These soundscapes were recorded throughout Refugee Hosts’ research and document our time in a number of our field sites, in addition to presenting soundscapes from other sites of migration and forced displacement.  They offer another way of engaging with and listening to migration and displacement.

Baddawi Refugee Camp, Lebanon:

In this soundscape, the sounds of Syria in Baddawi refugee camp in Lebanon can be heard neither through the perceptible voices nor the dialects of refugees from Syria, but through the evocative sound of the Syrian coffee-seller, whose presence is announced across the camp’s alleyways through the recognisable clinking of his coffee-cups. Everyday life carries on in the camp, with the high-pitched hum of the electricity generator, and the sound of children playing in the camp’s busy ‘streets’.

This second – longer – soundscape offers echoes of everyday life in Baddawi camp, in particular through the overlapping calls to prayer and afternoon conversations on the roof.

These soundscapes first featured in Refugee Hosts PI Dr Elena Fiddian-Qasmiyeh’s introduction to our Representations of Displacement Series.

For more on Baddawi refugee camp, read our collection of pieces, including poems, academic works and photo galleries, here.

Beyoglu – Istanbul, Turkey:

Listen to sounds from Beyoglu in Istanbul, the modern heart of the city and also home to many refugees from Syria.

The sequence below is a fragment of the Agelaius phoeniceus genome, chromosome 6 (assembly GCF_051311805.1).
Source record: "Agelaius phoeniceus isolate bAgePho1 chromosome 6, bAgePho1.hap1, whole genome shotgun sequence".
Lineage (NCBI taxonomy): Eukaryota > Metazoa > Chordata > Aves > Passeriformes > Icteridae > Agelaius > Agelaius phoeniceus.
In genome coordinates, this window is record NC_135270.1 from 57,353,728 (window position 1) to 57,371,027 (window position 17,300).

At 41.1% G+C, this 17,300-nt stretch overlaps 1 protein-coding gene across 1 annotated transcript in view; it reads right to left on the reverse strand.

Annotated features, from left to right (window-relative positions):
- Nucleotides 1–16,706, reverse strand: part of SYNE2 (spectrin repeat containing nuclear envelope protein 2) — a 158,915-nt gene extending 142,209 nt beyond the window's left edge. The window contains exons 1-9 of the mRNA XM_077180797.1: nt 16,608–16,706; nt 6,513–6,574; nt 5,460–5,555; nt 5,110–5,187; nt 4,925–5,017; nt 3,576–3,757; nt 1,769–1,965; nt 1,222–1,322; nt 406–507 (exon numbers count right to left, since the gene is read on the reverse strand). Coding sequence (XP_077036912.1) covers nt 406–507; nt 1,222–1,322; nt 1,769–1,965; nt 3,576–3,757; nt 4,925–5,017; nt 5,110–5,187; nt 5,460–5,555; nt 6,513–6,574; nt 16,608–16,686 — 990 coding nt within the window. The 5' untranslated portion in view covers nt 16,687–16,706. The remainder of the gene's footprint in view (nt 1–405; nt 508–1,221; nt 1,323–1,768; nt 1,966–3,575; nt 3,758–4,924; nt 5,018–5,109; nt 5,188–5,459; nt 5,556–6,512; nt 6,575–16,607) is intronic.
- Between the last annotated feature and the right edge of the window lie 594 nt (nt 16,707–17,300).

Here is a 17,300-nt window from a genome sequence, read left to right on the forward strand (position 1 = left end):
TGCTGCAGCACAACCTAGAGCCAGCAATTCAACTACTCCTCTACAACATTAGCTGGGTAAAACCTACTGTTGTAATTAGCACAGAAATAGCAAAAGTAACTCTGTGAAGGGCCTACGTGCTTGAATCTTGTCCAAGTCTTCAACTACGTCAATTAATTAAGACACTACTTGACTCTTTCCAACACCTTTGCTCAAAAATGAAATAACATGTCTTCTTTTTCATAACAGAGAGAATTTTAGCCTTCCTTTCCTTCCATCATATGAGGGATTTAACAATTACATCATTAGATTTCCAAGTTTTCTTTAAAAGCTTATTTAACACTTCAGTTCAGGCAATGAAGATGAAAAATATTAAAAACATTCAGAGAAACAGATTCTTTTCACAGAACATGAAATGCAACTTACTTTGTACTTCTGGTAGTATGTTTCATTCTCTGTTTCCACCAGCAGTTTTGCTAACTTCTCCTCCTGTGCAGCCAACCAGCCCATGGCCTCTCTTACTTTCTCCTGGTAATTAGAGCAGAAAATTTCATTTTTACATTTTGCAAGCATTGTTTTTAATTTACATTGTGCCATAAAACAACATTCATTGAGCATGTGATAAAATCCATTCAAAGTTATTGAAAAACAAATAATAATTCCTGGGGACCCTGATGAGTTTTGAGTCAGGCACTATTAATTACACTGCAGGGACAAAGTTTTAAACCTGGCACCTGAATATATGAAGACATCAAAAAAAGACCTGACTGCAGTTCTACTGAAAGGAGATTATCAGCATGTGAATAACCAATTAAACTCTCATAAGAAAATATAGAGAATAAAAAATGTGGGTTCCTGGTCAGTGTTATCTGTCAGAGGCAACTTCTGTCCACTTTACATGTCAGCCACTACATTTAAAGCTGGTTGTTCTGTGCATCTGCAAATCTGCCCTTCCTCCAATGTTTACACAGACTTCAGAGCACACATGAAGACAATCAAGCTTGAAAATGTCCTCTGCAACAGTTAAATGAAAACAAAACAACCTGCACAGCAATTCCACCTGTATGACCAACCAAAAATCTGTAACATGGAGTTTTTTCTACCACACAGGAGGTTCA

Sounds from the busy Galata area of Beyoglu, where shoppers and tourists mingle with the call to prayer. 

A refugee youth plays a tune as people pass by along Istiklal street. 

You can read more about the second soundscape, which features a tune played by a young refugee street performer, in this article written by Refugee Hosts Project Coordinator Aydan Greatrick.

Hamra – Beirut, Lebanon:

Listen to Hamra, a neighbourhood in Beirut, Lebanon, which has become home to many refugees from Syria.

For more on this soundscape, read this article by Refugee Hosts Co-Investigator Prof Alastair Ager.

Athens, Greece:

In this recording, social encounters and migration can be heard in what Tom Western describes as an example of ‘anthropology in sound’.

Look at the photo essay that accompanies this recording here.

1 comment

Leave a Reply

Please log in using one of these methods to post your comment: Logo

You are commenting using your account. Log Out /  Change )

Facebook photo

You are commenting using your Facebook account. Log Out /  Change )

Connecting to %s